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St. Louis County Board mulls tax increase

St. Louis County commissioners on Tuesday discussed their options for the 2012 budget and tax levy that likely will include a tax increase for a gravel road improvement project and to cover court and corrections costs.

St. Louis County Board
St. Louis County Board

St. Louis County commissioners on Tuesday discussed their options for the 2012 budget and tax levy that likely will include a tax increase for a gravel road improvement project and to cover court and corrections costs.

The board appears headed to a roughly 1 percent to 3 percent levy increase -- the part of the county budget paid by local taxpayers -- when commissioners set the uppermost levy increase on Sept. 13.

"While a lot of cities and counties are looking at pretty steep increases of 4 or 5 or 6 percent or more, we're committed to keeping this under the rate of inflation" of about 2.85 percent, said Kevin Gray, county administrator.

Ultimately, county commissioners will decide next week exactly what to cut, what to fund and how much taxes go up. State law requires local governments to set their maximum potential tax increase in mid-September, although that number can come down when the final 2012 budget and levy is set in December.

Commissioners meeting as a committee of the whole appeared to unanimously favor a proposal by county staff to bolster gravel road maintenance by 50 percent in 2012. The county now spends about $1 million a year to keep up more than 1,600 miles of gravel roads. The county plan will raise taxes by a half-percent to add another $550,000 to that effort to bolster roads, especially those that see more than 100 cars per day.

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The county's share of the tax levy also is likely to increase, up to another 1.5 percent, to pay for increased costs for the Arrowhead Regional Corrections system. St. Louis County covers 80 percent of the ARC budget, which is facing a roughly $1.8 million shortfall for 2012 due mostly to cuts in state payments for juvenile and adult corrections and court programs such as probation officers.

St. Louis County could face up to $1.5 million of the ARC shortfall, which by itself would amount to a 1.5 percent tax increase. But ARC officials won't set their final budget until Sept. 16, and it remains unclear what the final impact might be for member counties.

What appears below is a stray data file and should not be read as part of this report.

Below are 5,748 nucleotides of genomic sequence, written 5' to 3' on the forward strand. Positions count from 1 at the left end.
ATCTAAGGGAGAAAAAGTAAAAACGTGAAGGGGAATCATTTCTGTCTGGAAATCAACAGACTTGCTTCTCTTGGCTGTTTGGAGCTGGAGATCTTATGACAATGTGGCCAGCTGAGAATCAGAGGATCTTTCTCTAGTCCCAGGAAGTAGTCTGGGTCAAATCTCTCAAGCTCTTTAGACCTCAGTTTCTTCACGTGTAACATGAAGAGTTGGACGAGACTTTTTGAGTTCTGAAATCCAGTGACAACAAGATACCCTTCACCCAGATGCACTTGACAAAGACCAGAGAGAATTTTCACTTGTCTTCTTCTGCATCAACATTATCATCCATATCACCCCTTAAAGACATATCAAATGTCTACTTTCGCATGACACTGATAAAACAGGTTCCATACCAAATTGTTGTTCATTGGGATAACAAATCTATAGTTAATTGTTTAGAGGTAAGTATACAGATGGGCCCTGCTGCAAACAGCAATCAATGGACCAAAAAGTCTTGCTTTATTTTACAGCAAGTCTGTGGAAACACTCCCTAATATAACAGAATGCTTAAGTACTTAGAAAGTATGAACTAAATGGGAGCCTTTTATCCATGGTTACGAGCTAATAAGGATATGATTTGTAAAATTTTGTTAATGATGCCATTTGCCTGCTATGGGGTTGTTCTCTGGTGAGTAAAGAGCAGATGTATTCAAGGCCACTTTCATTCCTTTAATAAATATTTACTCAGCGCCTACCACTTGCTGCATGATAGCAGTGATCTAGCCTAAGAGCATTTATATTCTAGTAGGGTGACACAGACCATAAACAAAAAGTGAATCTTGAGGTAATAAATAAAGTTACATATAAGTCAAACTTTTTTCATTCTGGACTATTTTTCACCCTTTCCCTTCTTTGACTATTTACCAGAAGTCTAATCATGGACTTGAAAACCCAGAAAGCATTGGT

Possible cuts in ARC programs could include the popular drug and DWI diversion courts, which work to keep offenders out of jail and in treatment while on the road to finding employment. Juvenile programs aimed at keeping kids out of jail also could be on the chopping block.

"These are programs that work really, really well to keep kids out of the corrections system," said Commissioner Peg Sweeney of Proctor. "If we can find a way to deal with them outside of institutions, then they have a much higher opportunity for success."

Except for the ARC uncertainty, county officials say they will be able to balance their budget again in 2012 without layoffs.

Any increase in the tax levy approved by the county will be in addition to increases from school districts, cities and townships.

The increase also doesn't account for a state-mandated property tax increase approved by state lawmakers during the July special session. That move eliminated the longstanding homestead tax credit and replaced it with a new "market value exclusion." That exclusion reduces how much your house is worth for tax purposes, but it also will reduce the total value of property in each city and county available to tax. That means each home and business owner will have to pay more, an estimated 5 percent to 9 percent more across Northeastern Minnesota, even if local governments freeze their 2012 budget at 2011 rates.

John Myers reports on the outdoors, natural resources and the environment for the Duluth News Tribune. You can reach him at jmyers@duluthnews.com.
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